Commercial Real Estate's Uneven Rebound
In October, an investment group that included Blackstone Group (BX), Paulson & Co., and Centerbridge Partners purchased Extended Stay, a bankrupt U.S. hotel owner, for more than $3.9 billion, less than half what previous owner Lightstone Group paid for it at the peak of the real estate boom in 2007. While it is the biggest commercial real estate sale so far this year, according to CoStar Group (CSGP), a Washington (D.C.) real estate information and analytics company, it is also a reflection of the current U.S. commercial property market: distressed assets and struggling owners selling at a loss to investors with plenty of cash who can afford to wait for the economy to rebound.
Extended Stay was the victim of overleveraging by Lightstone and a drop in demand as the economic downturn dried up business for the midprice chain, which is based in Spartanburg, S.C."Nothing is wrong with the properties," says Bruce Ostly, an analyst in Portland, Ore., for Integra Realty Resources, a commercial real estate valuation and consulting firm. "The ownership got in trouble," Ostly says, "by buying and financing at the peak of the market based on inflated price."
In order for the market to pick up again, new owners must buy the properties and "make [them] work at today's price," says Brian Glanville, Integra's managing director and chairman of the real property board of RICS (Royal Institute of Chartered Surveyors) Americas. "What you're seeing is an opportunity to buy properties for less than what you can build them for today."
In real estate, "you take risks, and you're rewarded if you're right," Glanville says. In the boom period from 2005 to 2007, many investors such as Lightstone bought at the wrong time and at the wrong price. The problem, he says, is that the market has not been allowed to function.
Commercial real estate values have fallen—by as much as 20 percent to 30 percent from peak levels in some markets—and a gap persists in most of the U.S. between what commercial real estate sellers want and what the buyers are willing to pay, says Glanville.
Banks have modified loans, through a practice called "extend and pretend," to prevent owners from defaulting, but "the banks are no longer willing to carry them," he says. Owners "have to face reality now and see what they can get."
In August 2010 more than one in four sales involved distressed real estate, according to Moody's. During that month, U.S. commercial property prices also fell to their lowest level since June 2002, according to the Moody's/REAL Commercial Property Price Index.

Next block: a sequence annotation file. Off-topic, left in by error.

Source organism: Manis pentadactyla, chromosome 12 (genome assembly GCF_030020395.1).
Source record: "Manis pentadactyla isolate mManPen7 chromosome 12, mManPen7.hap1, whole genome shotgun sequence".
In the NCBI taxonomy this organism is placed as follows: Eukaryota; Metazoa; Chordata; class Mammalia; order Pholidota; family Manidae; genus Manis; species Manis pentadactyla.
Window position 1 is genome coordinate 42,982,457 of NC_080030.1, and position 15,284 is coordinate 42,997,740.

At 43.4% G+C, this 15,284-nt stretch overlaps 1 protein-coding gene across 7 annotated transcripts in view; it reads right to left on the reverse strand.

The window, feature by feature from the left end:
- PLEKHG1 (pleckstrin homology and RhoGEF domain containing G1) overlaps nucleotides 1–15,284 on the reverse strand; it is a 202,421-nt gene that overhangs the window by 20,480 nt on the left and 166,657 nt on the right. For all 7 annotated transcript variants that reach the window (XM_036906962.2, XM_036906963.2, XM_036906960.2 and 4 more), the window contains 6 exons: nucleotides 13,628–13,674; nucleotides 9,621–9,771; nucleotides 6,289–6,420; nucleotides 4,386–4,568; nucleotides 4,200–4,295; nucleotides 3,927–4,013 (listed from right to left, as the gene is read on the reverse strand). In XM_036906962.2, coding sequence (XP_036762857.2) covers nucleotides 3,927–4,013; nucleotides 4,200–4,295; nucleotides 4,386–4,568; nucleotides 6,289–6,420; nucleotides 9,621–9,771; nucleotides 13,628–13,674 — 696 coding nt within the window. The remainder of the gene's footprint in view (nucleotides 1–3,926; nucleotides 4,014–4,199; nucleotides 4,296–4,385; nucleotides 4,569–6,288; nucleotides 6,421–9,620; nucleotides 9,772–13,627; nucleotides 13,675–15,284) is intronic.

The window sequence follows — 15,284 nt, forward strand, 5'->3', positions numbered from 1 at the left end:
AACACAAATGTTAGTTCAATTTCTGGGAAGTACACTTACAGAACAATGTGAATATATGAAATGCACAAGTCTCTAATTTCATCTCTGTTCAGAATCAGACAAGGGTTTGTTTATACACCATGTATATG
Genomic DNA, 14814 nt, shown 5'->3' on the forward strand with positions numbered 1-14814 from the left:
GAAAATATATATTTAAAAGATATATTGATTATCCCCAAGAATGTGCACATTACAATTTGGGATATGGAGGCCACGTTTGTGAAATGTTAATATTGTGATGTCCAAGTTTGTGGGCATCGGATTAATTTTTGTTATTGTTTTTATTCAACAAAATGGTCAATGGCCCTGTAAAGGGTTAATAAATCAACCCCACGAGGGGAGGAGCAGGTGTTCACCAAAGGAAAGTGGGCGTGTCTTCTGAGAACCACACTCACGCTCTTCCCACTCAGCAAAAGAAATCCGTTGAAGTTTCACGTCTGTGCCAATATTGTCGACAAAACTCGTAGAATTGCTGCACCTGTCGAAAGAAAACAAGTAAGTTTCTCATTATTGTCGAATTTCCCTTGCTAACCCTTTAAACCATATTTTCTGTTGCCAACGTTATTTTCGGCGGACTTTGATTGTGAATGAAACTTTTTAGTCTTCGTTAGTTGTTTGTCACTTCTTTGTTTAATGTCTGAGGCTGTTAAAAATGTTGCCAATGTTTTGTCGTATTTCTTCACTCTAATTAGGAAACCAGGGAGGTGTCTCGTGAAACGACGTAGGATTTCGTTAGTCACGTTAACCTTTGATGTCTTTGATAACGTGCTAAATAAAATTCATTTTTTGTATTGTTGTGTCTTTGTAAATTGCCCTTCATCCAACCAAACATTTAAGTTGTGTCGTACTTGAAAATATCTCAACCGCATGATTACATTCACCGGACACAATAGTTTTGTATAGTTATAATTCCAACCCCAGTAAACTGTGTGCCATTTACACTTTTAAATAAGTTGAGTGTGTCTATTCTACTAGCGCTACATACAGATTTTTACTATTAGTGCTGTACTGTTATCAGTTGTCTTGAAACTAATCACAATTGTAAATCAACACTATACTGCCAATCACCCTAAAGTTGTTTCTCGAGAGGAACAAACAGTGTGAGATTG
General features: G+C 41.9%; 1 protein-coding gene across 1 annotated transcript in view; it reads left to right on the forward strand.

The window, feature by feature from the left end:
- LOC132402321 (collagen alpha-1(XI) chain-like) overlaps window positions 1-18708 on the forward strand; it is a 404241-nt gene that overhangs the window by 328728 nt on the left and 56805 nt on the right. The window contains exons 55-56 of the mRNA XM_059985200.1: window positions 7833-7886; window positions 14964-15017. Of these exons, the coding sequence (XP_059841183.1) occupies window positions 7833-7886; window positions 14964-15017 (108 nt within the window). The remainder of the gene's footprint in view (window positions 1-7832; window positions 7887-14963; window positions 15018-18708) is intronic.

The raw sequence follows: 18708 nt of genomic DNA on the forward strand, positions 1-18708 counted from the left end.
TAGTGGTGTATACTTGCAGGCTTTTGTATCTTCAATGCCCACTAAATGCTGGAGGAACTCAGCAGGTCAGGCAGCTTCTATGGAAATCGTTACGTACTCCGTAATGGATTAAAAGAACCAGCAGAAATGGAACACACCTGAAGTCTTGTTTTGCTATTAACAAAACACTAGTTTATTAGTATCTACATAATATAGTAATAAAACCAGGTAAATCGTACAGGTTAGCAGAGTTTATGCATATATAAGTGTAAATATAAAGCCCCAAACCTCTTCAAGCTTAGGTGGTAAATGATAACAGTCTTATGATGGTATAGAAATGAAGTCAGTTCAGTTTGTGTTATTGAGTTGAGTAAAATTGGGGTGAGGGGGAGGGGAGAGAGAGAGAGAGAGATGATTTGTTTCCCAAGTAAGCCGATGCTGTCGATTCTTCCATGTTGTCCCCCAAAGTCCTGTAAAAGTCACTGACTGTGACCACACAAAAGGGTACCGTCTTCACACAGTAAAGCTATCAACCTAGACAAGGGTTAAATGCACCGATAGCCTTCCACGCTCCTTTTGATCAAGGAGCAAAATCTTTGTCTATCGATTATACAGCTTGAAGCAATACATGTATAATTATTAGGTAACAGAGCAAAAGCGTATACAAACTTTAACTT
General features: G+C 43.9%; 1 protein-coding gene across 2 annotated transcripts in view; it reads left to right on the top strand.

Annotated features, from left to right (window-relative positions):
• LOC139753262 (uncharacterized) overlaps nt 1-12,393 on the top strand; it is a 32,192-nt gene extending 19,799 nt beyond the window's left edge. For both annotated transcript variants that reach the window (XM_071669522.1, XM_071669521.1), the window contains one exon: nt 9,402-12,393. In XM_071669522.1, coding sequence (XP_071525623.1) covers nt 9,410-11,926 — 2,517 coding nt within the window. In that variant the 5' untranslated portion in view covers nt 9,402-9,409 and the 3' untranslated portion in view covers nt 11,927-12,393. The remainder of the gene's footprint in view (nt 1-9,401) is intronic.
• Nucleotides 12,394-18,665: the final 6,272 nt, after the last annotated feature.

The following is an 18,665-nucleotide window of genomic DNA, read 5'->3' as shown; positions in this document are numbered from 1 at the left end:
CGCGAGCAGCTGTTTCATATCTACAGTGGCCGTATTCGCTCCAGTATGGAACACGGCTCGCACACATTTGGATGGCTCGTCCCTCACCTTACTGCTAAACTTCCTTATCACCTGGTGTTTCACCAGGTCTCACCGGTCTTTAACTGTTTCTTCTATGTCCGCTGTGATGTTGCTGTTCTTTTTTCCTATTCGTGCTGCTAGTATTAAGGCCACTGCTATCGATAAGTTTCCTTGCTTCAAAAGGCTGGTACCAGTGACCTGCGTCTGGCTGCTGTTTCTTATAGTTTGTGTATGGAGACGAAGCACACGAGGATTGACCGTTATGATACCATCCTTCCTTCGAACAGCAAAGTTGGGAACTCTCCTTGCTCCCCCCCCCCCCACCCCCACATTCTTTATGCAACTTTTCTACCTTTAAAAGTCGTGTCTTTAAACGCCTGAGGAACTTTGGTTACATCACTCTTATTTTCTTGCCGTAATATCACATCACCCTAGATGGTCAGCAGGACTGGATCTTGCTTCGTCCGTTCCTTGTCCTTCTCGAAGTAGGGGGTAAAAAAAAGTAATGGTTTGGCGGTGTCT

Looking Up: Trophy Buildings
The situation is expected to get worse: More than one-third of the $270 billion in U.S. commercial real estate loans maturing in 2010 will be under water (or have mortgages greater than the value of the property), reported trade publication National Real Estate Investor. It expects the rate to grow to 63 percent by 2012.
Among the most stable segments: trophy buildings, whose prices have increased by 23 percent from their 2009 trough in such major cities as New York, San Francisco, Boston, Los Angeles, and Chicago as buyers and lenders seek secure investments, according to an Oct. 19 report on Bloomberg.com.
New data from Los Angeles-based commercial property giant CB Richard Ellis (CBG) show the national vacancy and availability rates for office, industrial, and retail space all exceeded 10 percent in the third quarter. The company predicts vacancies will decrease next year, although rents are expected to remain low due to the high availability of space.
"We are starting to see the first signs of demand as tenants see more stability in their businesses and are now looking to take advantage of low rents and a wide array of occupancy choices," stated Jon Southard, director of forecasting for CBRE Econometric Advisors, in a release.
This is good news for some of the country's biggest commercial landlords, such as Indianapolis mall owner Simon Property Group (SPG) and industrial real estate company Prologis (PLD) in Denver. "The bigger owners are those who own core or premium properties, and those are generally the ones that recover first," says Raymond Torto, global chief economist at CB Richard Ellis.
Even in the slowdown, the largest commercial real estate owners have been acquiring properties. Data from Real Capital Analytics, a commercial real estate research and consulting firm based in Manhattan, show that Blackstone Group, with more than $4.2 billion in acquisitions, is the top buyer of U.S. commercial real estate over past 12 months, followed by Simon Property Group with $2.8 billion.
"We're seeing a turn for the better," says Torto, "But once you've turned, it doesn't mean you go straight up."
Click here to see a roundup of America's 25 biggest commercial property owners.